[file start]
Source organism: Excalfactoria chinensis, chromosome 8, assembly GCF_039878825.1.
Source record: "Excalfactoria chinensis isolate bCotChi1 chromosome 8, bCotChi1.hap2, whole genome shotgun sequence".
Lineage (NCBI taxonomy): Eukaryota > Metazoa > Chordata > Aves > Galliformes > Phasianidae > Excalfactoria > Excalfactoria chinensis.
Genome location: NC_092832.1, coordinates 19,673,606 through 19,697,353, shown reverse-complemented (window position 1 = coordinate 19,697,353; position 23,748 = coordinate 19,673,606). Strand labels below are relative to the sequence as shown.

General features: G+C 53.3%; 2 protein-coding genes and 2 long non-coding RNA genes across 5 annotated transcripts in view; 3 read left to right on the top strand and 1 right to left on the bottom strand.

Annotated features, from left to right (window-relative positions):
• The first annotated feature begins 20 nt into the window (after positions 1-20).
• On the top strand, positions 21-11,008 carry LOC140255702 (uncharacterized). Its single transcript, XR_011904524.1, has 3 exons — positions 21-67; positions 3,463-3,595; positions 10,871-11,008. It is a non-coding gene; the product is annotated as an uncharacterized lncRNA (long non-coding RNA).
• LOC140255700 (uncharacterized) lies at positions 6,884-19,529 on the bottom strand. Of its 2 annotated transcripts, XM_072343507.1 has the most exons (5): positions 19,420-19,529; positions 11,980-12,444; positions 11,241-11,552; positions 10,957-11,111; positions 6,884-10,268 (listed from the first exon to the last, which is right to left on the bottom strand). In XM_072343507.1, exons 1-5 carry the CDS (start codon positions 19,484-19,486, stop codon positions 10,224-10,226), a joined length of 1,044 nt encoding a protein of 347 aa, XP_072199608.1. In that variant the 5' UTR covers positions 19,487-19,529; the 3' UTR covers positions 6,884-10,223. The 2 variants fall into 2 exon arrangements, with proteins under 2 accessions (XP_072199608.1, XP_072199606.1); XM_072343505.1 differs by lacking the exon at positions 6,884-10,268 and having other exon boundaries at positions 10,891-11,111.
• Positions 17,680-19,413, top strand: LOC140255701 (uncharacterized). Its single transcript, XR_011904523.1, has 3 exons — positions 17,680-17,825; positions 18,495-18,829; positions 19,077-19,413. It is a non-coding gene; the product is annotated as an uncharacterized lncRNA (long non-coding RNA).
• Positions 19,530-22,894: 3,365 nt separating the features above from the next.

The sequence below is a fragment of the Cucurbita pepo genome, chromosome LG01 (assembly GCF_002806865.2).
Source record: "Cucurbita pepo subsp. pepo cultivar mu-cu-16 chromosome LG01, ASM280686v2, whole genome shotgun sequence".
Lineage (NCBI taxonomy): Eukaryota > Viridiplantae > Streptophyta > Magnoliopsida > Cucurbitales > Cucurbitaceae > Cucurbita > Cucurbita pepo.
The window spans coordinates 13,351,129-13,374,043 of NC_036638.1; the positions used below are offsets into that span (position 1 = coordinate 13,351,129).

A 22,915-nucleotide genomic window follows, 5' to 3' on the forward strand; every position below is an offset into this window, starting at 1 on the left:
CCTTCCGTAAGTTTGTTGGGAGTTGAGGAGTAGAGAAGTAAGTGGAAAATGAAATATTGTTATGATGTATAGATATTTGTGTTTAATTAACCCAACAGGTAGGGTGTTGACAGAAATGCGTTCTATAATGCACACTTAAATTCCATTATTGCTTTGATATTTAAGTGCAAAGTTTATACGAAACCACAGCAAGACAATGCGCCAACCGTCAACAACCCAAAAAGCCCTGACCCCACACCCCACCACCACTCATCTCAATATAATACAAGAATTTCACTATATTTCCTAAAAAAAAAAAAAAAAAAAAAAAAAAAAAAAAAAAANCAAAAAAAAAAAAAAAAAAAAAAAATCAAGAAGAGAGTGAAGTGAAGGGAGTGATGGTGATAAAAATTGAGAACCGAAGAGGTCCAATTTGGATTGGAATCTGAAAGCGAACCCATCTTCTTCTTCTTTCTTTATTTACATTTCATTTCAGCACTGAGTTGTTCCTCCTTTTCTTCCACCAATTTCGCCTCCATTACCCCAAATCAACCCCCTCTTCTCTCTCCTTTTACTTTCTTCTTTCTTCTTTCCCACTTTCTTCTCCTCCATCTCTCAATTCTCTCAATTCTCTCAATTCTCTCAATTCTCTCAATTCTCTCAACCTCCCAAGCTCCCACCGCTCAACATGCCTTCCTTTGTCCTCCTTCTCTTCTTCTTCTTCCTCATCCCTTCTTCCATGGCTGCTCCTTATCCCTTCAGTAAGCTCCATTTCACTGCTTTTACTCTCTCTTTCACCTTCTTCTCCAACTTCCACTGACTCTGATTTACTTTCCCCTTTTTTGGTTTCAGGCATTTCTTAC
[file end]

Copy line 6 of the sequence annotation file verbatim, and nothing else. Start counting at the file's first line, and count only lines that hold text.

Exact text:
Annotated features, from left to right (window-relative positions):